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Vegetables For Zone 3: What Are Vegetables That Grow In Cold Climates

USDA zone 3 [1] has the shortest growing season in the United States. Agriculturally, zone 3 is defined as having winter temperatures as low as -30 degrees F. (-34 C.) with a final frost date of May 15 and the first frost around September 15. With such a small growing window, is it even worth trying vegetable gardening in zone 3? Yes! There are many vegetables that grow well in cold climates and with a little assistance, zone 3 vegetable gardening is well worth the effort.

Vegetable Gardening in Zone 3

Both fresh organic produce and herbs can be grown in zone 3 from May through to the middle of October provided the gardener has selected cool weather varieties and gives the crops protection from frost. Crops growing well in warmer zones 5-8 may not succeed in zone 3, as the ground just doesn’t heat up enough to garner sweet melons, corn or peppers. Growing them in containers, however, may provide possibilities.

So when growing vegetables for zone 3, a little advanced planning is in order. Plan to plant suitable crops for your area, ones that set fruit and mature early. Use row covers [2] or greenhouse plastic to protect the plants from night frosts. Grow tender plants inside a greenhouse or place large black painted rocks in the garden near them. These will heat up during the day and then provide much needed warmth at night when temperatures dip.

Vegetables for Zone 3 Gardens

If you’re dying for a fresh salad in zone 3, many leafy greens [3] thrive in this climate and successive sowings can be made from June 1 to the first frost. Butterhead, loose-leaf and early romaine are the best lettuce [4]choices for zone 3 vegetable gardening. Spinach [5], chard [6]and orach [7]also do well in zone 3. Radicchio [8], collards [9], kale [10]and escarole [11]are all good choices for vegetables that grow well in cold climates. Garden cress [12] produces usable leaves in just 12 days.

Chinese greens are excellent choices for zone 3 gardening. They thrive in the cool spring temps and are fairly resistant to bolting as the temperatures warm. Try bok choy [13], suey choy, beauty heart radishes, and shungiku or edible chrysanthemum. Plant them in mid-May and cover them with a cloche to keep the hungry insects from decimating them.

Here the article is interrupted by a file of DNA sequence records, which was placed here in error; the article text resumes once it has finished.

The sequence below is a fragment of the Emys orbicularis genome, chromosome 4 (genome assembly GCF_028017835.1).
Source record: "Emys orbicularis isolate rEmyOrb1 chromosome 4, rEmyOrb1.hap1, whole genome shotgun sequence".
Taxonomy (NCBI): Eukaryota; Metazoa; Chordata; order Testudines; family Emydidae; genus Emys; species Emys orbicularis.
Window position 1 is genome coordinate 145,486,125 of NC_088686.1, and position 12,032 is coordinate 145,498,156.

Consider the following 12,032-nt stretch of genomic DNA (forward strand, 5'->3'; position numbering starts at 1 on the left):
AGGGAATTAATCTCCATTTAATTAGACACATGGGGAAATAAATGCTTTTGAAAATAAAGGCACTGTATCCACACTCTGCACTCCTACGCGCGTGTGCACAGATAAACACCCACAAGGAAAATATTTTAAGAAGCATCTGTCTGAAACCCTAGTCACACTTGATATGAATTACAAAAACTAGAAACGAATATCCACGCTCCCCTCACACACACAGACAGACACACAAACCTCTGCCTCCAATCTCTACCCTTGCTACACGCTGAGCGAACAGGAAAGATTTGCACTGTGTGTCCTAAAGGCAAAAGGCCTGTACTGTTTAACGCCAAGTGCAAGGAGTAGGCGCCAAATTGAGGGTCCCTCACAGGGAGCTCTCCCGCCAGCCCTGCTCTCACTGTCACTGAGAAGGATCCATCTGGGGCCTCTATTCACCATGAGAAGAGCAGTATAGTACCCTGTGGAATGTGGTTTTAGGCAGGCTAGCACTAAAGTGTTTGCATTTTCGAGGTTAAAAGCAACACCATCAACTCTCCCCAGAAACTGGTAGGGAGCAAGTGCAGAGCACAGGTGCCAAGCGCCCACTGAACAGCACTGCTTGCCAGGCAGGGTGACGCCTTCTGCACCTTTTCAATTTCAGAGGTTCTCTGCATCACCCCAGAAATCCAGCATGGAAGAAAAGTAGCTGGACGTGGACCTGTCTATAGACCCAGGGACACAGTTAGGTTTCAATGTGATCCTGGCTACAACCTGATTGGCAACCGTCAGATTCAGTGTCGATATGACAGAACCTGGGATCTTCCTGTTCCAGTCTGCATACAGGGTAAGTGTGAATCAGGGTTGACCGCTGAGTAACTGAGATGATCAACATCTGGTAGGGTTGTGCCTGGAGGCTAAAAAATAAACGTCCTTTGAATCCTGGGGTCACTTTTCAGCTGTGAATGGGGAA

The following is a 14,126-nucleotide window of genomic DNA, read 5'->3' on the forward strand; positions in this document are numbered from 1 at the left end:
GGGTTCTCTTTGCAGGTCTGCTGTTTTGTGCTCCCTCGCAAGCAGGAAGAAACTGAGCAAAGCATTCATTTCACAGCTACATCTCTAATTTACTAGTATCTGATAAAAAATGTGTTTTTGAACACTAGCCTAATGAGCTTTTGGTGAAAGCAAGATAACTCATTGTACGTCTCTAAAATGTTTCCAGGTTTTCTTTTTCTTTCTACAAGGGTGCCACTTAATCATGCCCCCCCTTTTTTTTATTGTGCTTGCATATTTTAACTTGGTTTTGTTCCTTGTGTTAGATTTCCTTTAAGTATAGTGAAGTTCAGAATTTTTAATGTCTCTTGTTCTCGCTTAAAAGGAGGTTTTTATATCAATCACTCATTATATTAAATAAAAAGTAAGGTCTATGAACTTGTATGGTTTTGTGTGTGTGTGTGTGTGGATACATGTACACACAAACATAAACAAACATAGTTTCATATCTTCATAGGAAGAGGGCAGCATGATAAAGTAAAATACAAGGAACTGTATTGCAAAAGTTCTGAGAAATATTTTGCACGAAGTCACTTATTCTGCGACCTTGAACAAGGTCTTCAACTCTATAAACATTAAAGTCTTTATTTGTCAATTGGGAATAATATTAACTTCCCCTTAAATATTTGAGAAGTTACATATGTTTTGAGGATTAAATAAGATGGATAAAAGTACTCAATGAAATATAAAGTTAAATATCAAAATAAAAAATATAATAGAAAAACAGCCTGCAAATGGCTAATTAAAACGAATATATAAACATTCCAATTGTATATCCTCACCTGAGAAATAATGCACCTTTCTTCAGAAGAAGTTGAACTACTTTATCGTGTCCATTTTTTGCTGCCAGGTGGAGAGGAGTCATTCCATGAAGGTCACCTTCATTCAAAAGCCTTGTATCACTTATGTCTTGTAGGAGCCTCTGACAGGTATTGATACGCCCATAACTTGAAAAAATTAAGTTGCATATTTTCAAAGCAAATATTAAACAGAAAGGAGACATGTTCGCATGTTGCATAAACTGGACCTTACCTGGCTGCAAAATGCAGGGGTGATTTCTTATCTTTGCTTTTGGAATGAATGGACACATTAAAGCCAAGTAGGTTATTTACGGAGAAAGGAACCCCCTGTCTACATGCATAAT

Parsley [14], cilantro [15]and basil [16]planted from seed produce quick, fresh herbs to liven up meals.

Radishes [17]can be set out as soon as the snow melts and can then be replanted every 15 days.

While winter squash [18] really needs a longer growing season and some heat, summer squash [19] can be sown successfully in zone 3. The squash may need protection from late frost, however. Cover the ground with a black mulch to help retain heat. Start zucchini [20]and other summer squash inside around May 1 and then transplant after the soil has warmed in June. Continue to provide frost protection and use rocks or water jugs that have been painted black to absorb heat during the day and provide it at night.

Both slicing and pickling cucumbers [21]will grow in zone 3, but they do need frost protection. Because of the lower temps and a lack of bees, pollination may be a problem, so plant short season parthenocarpic [22]varieties, those that require no pollination or quick maturing varieties that are genoecious, having mostly female flowers.

You can plant celery [23]in zone 3, which matures in 45-55 days. Harvest the individual stems leaving the center to continue to grow.

Plant peas [24]in the ground in mid to late April as soon as the snow has melted and then harvest them in early July. Keep the peas mulched and weeded.

Garlic [25], although it needs a long growing season, is winter hardy. Plant garlic in October before the first snows. It will grow a healthy root system throughout the winter and then will green up in the spring. Keep it weeded and mulched during the summer and it will be ready to harvest around the first of August.

Potatoes [26]are iffy. If you have a frost free summer, they will grow, but a frost can kill them. Plant them at the end of April and hill them up with soil as they grow. Keep them mulched during the growing season.

Root veggies such as beets [27], kohlrabi [28]and turnips [29]do very well in zone 3. These crops as well as carrots [30]and rutabaga [31]love the cooler temps. Parsnips [32], on the other hand, are slow to germinate and take 100-120 days to mature.

Leeks [33]can be grown from seed in zone 3 and can be harvested in a short period of time. True, they won’t be giant leeks, but will still have the delicious flavor. Onions [34]should be started from transplants by May 1.